Economics of home-grown veggies

June 9, 2008 § 2 Comments

I heard a story repeated on KOPB this past week about home gardens, and how the resurgence in backyard gardens is occurring in the Pacific Northwest in response to the world food crisis, as well as the higher cost of food at grocery stores.

Last week, the Wall Street Journal ran an article about this phenomenon, and featured a couple of different families partaking in a “Victory Garden” endeavor: The Vegetable Patch Takes Root.

Following these stories, today, I read a blog from Huffington Post contributor Laura Vanderkam, entitled “The Case Against the Victory Garden.” Vanderkam has been writing about the new “home economy” and has taken the examples given in the WSJ article and conducted her own economic critique of home-grown vegetables. She argues that time is money, and that your backyard garden may not be a financial boon when the amount of time to tend the plot is considered. Vanderkam says:

“In Barbara Kingsolver’s best-selling memoir, Animal, Vegetable, Miracle, she calculated that the value of the vegetables, chickens and turkeys her family harvested during a year of labor on their small farm was $4,410. That’s a fair chunk of change. But it comes out to $85 a week – including meat. If a part-time farm contributes $85 a week in meat and produce, it’s unlikely that a 10-by-12-foot vegetable patch is going to produce more than $25 of weekly savings. At 10 hours a week, that comes out to less than minimum wage – which explains why gardening remains a hobby for most people.”

I agree with the premise: Time is money. And scale is important — a small plot may not produce enough food to really be a financial help to a family, but as plots size is scaled up so is productivity, and thus the dollar value of the food produced.

One of the figures cited in the WSJ article and Vanderkam’s post, was that it takes about 10 man hours for a 10 x 12 foot plot. My thought is that seems incredibly high. I usually tend my garden, a 15 x 30 foot plot two to three times per week for no more than two hours each time. Once the garden is in, this is reduced to 30-minute visits and an occasional intense-weeding session of about 1-hour. If I was an ultra-busy mother with children to tend to, this would be more inconvenient, certainly. But at this point the alternative activities I would be participating in could hardly be considered “work,” (like watching TV or reading blogs). But as a result of this article, I will try to more accurately track the amount of time we spend on our plot and try to provide an economics perspective on the value of produce harvested.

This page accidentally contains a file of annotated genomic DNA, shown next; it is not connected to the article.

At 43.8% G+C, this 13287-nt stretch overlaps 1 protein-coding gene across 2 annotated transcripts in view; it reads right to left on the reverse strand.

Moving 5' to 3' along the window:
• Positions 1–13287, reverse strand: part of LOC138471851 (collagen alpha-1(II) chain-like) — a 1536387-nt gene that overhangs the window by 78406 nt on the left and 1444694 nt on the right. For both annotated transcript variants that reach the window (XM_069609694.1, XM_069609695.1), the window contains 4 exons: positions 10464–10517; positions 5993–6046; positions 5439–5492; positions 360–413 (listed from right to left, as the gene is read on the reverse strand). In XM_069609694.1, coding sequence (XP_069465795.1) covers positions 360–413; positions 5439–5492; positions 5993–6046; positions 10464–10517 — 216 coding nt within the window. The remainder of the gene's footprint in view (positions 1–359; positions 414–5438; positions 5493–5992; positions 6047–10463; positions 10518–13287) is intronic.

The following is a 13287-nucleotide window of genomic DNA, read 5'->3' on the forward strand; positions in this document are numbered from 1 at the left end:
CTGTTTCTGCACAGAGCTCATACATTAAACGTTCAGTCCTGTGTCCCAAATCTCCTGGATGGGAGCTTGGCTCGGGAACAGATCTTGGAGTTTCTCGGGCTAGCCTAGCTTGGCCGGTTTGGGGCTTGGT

Let me know if you have anything to share on this economics front. I’d be interested in hearing from anyone who has started gardening for economics reasons, or anyone who stopped growing their own produce because of the amount of time and relatively small proceeds from a home-garden.

 

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§ 2 Responses to Economics of home-grown veggies

  • Eugenia says:

    It’s true that gardening is expensive, and to cut costs, the labor multiplies exponentially (I’m thinking, for example, of growing tomatoes from seed instead of buying starts — a ton of work). I grow my own garden mainly for play, since I don’t rely on it for a sole source of summer produce, but I do get jars of pickles (bean, green tomato) and put up my canned tomatoes, and have fresh herbs almost year-round regularly. And depending on the year, I get store onions or garlic or shallots and lots of spring greens. And I’ve only been gardening at this particular house for two years. Over time, I’m sure I’ll get more dividends. I think that gardening is, like any capital investment, needful of a big outlay for a while, then it starts to be more economically sensible. Does this help the working poor? Probably not. 😦

  • GardenGrrrl says:

    What bothers me is people who write about gardening on windowsills or in containers as if that was going to produce a bunch of food. Another way to think about it for folks who don’t have a lot of money (like my household) is that a garden allows a diversity of food that we wouldn’t be able to afford to buy otherwise. If I wasn’t gardening for the 5-ish hours a week a spend on my garden I wouldn’t be working. There is a limit to the number of hours a week I can spend earning money. Many people can’t get a second job because of their schedules, so a garden is a flexible way to help a bit with supporting your family.

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